Pompeo said the action should serve as a warning to corporate lawyers to ensure any business their companies do in Iran is not with any entity affiliated with the Guard.

The IRGC is a paramilitary organization formed in the wake of Iran’s 1979 Islamic Revolution to defend the government. The force answers only to Iran’s supreme leader, operates independently of the regular military and has vast economic interests across the country. The U.S. estimates it may control or have a significant influence over up to 50% of the Iranian economy, including non-military sectors like banking and shipping.

The State Department currently designates more than 60 organizations, including as al-Qaida and the Islamic State, Hezbollah and numerous militant Palestinian factions, as “foreign terrorist organizations.” But none of them is a state-run military.

Iran threatened to retaliate for the decision, and shortly after it was announced foreign Minister Mohammad Javad Zarif called on President Hassan Rouhani to include Mideast-based U.S. forces on Iran’s own terrorist list, the official IRNA news agency reported. Zarif also sent a protest note over the U.S. designation to the Swiss Embassy in Tehran, which looks after the U.S. interests in Iran.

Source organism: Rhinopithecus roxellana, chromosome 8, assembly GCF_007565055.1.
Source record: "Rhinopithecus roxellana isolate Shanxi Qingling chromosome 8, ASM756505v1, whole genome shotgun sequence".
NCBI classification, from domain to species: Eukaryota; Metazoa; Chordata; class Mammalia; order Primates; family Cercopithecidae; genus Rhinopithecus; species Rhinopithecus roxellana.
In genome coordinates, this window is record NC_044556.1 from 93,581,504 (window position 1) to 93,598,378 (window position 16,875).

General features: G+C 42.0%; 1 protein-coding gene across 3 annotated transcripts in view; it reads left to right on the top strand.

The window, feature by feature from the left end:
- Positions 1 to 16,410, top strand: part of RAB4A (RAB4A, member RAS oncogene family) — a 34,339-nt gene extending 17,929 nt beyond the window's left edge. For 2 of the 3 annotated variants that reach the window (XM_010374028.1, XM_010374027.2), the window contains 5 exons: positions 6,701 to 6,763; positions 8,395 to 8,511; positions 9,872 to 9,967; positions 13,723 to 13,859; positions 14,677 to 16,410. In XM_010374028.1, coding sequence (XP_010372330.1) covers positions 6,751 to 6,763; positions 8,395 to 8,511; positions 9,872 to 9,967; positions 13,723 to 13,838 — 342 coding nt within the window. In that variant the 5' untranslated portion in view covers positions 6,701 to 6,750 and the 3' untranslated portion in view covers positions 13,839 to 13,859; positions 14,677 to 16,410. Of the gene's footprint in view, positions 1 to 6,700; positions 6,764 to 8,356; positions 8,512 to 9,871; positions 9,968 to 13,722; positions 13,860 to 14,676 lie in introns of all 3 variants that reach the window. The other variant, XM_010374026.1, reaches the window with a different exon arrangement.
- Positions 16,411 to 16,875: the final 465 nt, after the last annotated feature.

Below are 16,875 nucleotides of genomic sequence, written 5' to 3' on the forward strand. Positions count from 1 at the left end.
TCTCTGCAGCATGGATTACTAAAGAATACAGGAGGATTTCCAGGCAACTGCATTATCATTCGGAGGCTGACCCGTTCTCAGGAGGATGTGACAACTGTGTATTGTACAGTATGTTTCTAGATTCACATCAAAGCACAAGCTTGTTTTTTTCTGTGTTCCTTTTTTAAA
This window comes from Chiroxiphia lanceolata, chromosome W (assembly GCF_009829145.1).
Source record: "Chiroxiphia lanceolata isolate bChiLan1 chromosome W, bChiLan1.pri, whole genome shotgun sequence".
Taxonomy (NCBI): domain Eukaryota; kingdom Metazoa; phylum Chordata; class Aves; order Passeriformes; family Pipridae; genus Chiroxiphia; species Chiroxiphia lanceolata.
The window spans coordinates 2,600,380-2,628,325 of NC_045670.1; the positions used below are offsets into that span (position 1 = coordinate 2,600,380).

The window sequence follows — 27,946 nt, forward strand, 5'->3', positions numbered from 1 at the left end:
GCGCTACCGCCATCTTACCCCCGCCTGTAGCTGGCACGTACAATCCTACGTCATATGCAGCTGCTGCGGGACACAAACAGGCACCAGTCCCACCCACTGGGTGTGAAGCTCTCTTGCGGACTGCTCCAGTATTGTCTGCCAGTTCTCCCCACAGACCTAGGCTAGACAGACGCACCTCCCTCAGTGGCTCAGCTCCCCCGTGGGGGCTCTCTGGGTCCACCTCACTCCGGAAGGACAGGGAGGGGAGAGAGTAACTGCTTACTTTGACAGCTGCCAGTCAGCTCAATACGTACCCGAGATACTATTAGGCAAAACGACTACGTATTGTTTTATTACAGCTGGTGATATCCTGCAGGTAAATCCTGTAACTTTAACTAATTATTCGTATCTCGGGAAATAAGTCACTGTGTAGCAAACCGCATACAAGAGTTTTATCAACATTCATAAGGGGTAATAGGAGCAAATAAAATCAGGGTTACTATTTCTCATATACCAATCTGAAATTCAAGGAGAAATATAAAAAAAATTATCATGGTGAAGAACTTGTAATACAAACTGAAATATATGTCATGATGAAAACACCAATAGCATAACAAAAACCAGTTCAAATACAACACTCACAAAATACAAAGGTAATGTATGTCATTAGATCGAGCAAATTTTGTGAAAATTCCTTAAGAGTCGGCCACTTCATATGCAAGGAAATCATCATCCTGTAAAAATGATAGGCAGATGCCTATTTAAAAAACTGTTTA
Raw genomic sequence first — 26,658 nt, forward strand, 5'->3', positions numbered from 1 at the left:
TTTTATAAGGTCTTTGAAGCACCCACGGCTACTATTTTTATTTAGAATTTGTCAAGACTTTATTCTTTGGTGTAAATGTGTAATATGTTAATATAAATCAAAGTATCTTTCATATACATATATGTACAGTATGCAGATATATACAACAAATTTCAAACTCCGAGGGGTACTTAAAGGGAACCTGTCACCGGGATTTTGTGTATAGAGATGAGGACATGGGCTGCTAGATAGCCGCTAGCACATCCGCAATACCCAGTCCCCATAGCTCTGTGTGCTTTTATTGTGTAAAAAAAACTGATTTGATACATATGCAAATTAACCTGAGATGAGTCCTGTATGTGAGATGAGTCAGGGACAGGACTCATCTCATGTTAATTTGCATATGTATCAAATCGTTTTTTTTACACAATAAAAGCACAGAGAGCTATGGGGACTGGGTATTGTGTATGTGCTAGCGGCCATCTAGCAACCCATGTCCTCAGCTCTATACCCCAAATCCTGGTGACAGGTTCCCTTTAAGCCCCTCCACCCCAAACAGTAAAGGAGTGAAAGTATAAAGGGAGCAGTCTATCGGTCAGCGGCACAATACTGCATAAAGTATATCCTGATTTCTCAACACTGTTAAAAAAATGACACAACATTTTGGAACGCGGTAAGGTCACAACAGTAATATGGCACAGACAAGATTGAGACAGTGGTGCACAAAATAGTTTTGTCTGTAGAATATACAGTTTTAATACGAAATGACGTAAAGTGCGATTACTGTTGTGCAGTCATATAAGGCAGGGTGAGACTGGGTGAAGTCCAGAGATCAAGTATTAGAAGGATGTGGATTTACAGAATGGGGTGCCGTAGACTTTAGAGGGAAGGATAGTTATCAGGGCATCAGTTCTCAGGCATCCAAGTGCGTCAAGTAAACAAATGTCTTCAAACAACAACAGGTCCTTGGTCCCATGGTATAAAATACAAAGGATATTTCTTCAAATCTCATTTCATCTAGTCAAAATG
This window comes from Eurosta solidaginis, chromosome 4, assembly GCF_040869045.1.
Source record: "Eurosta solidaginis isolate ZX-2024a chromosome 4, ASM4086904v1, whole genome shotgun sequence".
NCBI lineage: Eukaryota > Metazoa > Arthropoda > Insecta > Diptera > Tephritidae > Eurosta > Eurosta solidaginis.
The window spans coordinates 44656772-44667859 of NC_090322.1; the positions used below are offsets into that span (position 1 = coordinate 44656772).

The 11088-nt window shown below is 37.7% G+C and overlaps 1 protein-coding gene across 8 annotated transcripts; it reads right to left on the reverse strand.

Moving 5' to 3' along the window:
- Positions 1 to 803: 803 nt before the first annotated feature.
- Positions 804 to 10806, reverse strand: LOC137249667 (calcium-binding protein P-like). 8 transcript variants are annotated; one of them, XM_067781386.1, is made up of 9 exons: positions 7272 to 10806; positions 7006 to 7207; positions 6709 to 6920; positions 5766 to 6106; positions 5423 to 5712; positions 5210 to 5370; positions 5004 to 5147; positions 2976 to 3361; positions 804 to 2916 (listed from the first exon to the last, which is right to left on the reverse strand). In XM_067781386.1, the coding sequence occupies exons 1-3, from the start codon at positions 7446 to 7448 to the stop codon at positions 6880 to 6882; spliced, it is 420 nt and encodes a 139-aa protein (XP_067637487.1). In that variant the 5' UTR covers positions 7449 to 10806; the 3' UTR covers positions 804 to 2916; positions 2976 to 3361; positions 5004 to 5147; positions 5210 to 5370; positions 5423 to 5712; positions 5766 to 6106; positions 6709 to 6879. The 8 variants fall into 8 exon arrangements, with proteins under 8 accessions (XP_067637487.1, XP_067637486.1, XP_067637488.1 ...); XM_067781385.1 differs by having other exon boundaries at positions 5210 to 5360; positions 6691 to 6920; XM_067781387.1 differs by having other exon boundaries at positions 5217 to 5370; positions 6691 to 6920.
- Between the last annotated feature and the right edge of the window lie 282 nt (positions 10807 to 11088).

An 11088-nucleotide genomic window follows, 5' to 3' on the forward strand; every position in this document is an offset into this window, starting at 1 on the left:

In addition to potential retaliation, the designation may also complicate U.S. diplomacy in the Middle East. No waivers or exceptions to the sanctions were announced, meaning U.S. troops and diplomats could be barred from contact with Iraqi or Lebanese authorities who interact with Guard officials or surrogates.